I find that feral hives are the best at avoiding CCD and other problems. Never had much luck with packaged bees.

        Bill
        Sacramento, CA

        --- In Beekeeping@yahoogroups.com, Marie Taylor <red853@...> wrote:
        >
        > Hehe, I can believe that.  I am going into my second year of bees with both of my hives.  I want to expand to as many hives as I can lay my hands on for this year.  The only thing stopping me so far is I am going in for surgery later in April on both of my feet so I will be a little hampered for a several weeks.  I got both of these hives last June as Nucs and they made it fine so I plan on the same for this year.
        >
        > Marie
        >
        >
        > ________________________________
        > From: "deknow@..." <deknow@...>
        > To: Beekeeping@yahoogroups.com
        > Sent: Thursday, March 28, 2013 12:41 PM
        > Subject: Re: [Beekeeping] How many hives?
        >
        >
        >  
        > Bee fever trumps bee burnout every time.
        >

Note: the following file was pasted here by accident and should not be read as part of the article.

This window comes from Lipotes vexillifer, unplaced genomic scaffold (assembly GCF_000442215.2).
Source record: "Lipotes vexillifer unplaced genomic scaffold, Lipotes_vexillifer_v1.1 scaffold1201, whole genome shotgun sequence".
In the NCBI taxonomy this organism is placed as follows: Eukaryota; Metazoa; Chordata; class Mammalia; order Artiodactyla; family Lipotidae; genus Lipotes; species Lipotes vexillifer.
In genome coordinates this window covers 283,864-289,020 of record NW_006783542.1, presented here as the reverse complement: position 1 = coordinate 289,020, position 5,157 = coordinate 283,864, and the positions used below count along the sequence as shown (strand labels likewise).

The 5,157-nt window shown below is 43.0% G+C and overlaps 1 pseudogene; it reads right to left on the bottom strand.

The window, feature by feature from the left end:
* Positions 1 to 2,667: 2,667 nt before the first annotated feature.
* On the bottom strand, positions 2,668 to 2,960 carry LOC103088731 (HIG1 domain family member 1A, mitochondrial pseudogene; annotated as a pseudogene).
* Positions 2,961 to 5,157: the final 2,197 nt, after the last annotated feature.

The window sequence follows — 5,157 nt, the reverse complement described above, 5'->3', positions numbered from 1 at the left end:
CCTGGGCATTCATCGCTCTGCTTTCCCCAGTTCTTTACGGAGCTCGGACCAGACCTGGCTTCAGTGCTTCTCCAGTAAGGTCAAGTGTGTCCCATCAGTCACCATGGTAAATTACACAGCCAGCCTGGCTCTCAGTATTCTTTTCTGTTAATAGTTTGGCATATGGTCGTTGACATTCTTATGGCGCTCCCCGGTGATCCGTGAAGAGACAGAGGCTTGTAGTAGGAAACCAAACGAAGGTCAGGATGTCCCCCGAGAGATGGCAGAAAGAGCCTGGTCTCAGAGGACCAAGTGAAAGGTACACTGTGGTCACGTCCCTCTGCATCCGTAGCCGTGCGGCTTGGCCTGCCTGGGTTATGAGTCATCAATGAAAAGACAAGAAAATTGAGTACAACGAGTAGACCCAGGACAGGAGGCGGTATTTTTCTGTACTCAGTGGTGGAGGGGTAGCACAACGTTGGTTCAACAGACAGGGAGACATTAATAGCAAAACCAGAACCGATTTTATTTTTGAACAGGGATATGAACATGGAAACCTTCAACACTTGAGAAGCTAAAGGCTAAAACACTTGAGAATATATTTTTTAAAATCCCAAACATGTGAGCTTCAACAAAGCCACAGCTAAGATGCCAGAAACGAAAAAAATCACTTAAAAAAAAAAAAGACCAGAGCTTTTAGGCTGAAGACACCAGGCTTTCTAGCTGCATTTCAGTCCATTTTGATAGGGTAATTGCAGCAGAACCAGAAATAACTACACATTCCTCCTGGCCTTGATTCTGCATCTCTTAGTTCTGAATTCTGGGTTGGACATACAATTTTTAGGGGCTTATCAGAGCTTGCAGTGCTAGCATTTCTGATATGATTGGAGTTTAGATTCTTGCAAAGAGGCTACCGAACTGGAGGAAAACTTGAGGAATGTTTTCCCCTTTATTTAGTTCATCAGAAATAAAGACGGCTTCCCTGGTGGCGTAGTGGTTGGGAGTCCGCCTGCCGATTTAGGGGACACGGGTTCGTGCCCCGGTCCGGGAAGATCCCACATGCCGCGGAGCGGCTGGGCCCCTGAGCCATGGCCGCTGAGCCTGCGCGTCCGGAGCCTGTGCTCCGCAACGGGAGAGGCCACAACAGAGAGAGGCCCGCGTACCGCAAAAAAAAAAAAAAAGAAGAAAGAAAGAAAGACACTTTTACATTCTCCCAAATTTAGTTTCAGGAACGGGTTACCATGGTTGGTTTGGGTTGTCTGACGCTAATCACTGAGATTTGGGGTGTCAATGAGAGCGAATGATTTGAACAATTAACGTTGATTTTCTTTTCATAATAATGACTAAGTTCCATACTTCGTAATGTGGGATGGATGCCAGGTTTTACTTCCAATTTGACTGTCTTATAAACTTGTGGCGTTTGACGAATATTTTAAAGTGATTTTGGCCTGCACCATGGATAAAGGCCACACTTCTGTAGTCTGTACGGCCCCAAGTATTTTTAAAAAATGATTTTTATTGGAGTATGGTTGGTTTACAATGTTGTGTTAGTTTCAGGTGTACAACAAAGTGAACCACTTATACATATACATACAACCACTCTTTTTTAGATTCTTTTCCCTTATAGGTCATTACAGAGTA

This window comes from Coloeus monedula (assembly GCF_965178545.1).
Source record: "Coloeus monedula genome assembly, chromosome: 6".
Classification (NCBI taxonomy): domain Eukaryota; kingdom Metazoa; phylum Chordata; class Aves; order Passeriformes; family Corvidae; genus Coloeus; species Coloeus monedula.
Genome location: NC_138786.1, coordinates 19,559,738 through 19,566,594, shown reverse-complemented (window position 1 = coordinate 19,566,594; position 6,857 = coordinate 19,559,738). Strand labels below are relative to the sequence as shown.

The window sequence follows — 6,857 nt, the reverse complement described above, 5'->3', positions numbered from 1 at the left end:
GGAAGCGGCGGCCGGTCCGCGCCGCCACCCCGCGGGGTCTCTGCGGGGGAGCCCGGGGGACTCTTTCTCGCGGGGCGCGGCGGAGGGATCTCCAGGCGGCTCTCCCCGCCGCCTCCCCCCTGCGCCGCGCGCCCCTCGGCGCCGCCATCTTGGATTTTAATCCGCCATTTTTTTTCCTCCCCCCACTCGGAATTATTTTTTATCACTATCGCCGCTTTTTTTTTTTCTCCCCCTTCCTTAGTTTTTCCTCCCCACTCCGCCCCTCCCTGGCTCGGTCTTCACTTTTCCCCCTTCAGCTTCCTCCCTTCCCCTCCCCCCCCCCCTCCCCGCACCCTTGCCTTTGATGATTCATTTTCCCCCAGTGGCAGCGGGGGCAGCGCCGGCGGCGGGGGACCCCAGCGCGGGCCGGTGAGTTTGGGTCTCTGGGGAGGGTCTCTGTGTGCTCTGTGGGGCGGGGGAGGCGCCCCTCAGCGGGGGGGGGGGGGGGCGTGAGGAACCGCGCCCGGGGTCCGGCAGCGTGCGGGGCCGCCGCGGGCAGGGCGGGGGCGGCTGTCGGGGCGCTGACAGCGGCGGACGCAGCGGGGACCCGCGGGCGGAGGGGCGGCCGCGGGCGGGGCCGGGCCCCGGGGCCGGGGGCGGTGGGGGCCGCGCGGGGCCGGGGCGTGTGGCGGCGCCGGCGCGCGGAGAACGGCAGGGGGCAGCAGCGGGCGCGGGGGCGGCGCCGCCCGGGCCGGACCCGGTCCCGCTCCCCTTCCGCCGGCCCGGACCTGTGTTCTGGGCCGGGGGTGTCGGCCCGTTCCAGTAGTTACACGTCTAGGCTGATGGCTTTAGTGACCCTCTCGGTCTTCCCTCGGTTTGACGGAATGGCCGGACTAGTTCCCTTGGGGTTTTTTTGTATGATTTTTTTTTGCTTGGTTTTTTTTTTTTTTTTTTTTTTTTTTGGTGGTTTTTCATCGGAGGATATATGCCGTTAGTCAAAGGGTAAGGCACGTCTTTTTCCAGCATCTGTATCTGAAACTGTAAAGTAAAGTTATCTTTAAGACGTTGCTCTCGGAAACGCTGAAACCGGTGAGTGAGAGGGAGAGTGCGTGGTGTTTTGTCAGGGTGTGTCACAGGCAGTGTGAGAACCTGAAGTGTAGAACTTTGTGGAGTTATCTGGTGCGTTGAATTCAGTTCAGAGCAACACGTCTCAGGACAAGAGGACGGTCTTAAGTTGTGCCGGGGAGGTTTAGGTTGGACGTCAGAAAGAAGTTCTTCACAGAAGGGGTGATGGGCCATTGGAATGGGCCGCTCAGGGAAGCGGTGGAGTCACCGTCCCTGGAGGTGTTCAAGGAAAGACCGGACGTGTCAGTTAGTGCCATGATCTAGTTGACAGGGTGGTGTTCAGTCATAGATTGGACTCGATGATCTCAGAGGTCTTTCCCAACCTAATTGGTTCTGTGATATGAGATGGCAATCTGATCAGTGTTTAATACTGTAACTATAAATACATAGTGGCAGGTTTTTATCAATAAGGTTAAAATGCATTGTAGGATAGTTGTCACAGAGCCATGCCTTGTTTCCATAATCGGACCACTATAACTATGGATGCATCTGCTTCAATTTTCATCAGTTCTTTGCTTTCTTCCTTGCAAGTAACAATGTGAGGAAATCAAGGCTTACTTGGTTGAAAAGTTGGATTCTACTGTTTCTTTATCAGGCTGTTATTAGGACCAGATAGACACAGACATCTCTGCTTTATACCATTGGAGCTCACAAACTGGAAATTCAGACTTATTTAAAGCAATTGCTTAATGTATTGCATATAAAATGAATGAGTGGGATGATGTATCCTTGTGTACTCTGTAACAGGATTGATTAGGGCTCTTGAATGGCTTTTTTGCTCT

> deknow
        >
      • LINDA PICAZO
        If you split the hive you will not have to deal with the swarm, you will still have another hive   Linda Picazo linda_diana1@yahoo.com   ... From: Bill
        Message 3 of 24 , Mar 30, 2013
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          If you split the hive you will not have to deal with the swarm, you will still have another hive


           
          Linda Picazo
          linda_diana1@...
           


          --- On Fri, 3/29/13, Bill <billbird2111@...> wrote:

          From: Bill <billbird2111@...>
          Subject: [Beekeeping] Re: How many hives?
          To: Beekeeping@yahoogroups.com
          Date: Friday, March 29, 2013, 12:08 PM